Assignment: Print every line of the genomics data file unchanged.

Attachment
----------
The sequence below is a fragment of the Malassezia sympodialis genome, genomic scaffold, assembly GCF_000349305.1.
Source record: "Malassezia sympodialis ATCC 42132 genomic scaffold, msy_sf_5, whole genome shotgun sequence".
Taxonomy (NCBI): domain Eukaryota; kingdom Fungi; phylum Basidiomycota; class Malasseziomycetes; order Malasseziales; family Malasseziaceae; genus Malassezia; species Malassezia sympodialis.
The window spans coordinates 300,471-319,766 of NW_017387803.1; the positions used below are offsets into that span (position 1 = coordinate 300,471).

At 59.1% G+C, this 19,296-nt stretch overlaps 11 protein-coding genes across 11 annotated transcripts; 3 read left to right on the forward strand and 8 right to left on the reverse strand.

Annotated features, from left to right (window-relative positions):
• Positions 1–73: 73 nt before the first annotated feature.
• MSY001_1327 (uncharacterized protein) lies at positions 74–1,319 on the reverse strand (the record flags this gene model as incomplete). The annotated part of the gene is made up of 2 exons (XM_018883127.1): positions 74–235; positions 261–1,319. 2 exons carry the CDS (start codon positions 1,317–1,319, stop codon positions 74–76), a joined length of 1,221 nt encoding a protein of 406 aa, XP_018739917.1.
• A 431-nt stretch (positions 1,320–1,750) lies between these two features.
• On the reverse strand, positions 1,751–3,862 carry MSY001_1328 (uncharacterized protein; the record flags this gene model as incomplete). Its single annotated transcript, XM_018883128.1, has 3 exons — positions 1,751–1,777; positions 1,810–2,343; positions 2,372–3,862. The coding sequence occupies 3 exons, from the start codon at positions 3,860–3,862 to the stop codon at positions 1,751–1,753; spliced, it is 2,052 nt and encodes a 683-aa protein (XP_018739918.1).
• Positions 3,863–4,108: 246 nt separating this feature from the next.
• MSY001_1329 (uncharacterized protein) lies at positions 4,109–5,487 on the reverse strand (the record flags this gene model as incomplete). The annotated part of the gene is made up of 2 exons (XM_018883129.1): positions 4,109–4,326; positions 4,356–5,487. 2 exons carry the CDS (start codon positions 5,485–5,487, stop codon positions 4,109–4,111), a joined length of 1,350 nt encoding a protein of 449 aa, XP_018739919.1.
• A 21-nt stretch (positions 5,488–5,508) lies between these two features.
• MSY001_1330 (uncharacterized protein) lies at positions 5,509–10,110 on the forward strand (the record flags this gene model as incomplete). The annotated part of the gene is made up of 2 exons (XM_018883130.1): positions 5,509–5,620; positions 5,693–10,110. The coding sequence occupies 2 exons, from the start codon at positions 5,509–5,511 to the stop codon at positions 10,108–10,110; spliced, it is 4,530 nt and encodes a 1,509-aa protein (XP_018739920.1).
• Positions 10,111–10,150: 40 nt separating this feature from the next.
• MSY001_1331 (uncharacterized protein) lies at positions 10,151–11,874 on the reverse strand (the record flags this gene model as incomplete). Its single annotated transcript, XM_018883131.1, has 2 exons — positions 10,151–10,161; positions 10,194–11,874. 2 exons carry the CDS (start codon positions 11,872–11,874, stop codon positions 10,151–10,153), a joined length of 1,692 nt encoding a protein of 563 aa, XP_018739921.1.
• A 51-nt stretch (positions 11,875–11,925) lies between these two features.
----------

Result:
The sequence below is a fragment of the Malassezia sympodialis genome, genomic scaffold, assembly GCF_000349305.1.
Source record: "Malassezia sympodialis ATCC 42132 genomic scaffold, msy_sf_5, whole genome shotgun sequence".
Taxonomy (NCBI): domain Eukaryota; kingdom Fungi; phylum Basidiomycota; class Malasseziomycetes; order Malasseziales; family Malasseziaceae; genus Malassezia; species Malassezia sympodialis.
The window spans coordinates 300,471-319,766 of NW_017387803.1; the positions used below are offsets into that span (position 1 = coordinate 300,471).

At 59.1% G+C, this 19,296-nt stretch overlaps 11 protein-coding genes across 11 annotated transcripts; 3 read left to right on the forward strand and 8 right to left on the reverse strand.

Annotated features, from left to right (window-relative positions):
• Positions 1–73: 73 nt before the first annotated feature.
• MSY001_1327 (uncharacterized protein) lies at positions 74–1,319 on the reverse strand (the record flags this gene model as incomplete). The annotated part of the gene is made up of 2 exons (XM_018883127.1): positions 74–235; positions 261–1,319. 2 exons carry the CDS (start codon positions 1,317–1,319, stop codon positions 74–76), a joined length of 1,221 nt encoding a protein of 406 aa, XP_018739917.1.
• A 431-nt stretch (positions 1,320–1,750) lies between these two features.
• On the reverse strand, positions 1,751–3,862 carry MSY001_1328 (uncharacterized protein; the record flags this gene model as incomplete). Its single annotated transcript, XM_018883128.1, has 3 exons — positions 1,751–1,777; positions 1,810–2,343; positions 2,372–3,862. The coding sequence occupies 3 exons, from the start codon at positions 3,860–3,862 to the stop codon at positions 1,751–1,753; spliced, it is 2,052 nt and encodes a 683-aa protein (XP_018739918.1).
• Positions 3,863–4,108: 246 nt separating this feature from the next.
• MSY001_1329 (uncharacterized protein) lies at positions 4,109–5,487 on the reverse strand (the record flags this gene model as incomplete). The annotated part of the gene is made up of 2 exons (XM_018883129.1): positions 4,109–4,326; positions 4,356–5,487. 2 exons carry the CDS (start codon positions 5,485–5,487, stop codon positions 4,109–4,111), a joined length of 1,350 nt encoding a protein of 449 aa, XP_018739919.1.
• A 21-nt stretch (positions 5,488–5,508) lies between these two features.
• MSY001_1330 (uncharacterized protein) lies at positions 5,509–10,110 on the forward strand (the record flags this gene model as incomplete). The annotated part of the gene is made up of 2 exons (XM_018883130.1): positions 5,509–5,620; positions 5,693–10,110. The coding sequence occupies 2 exons, from the start codon at positions 5,509–5,511 to the stop codon at positions 10,108–10,110; spliced, it is 4,530 nt and encodes a 1,509-aa protein (XP_018739920.1).
• Positions 10,111–10,150: 40 nt separating this feature from the next.
• MSY001_1331 (uncharacterized protein) lies at positions 10,151–11,874 on the reverse strand (the record flags this gene model as incomplete). Its single annotated transcript, XM_018883131.1, has 2 exons — positions 10,151–10,161; positions 10,194–11,874. 2 exons carry the CDS (start codon positions 11,872–11,874, stop codon positions 10,151–10,153), a joined length of 1,692 nt encoding a protein of 563 aa, XP_018739921.1.
• A 51-nt stretch (positions 11,875–11,925) lies between these two features.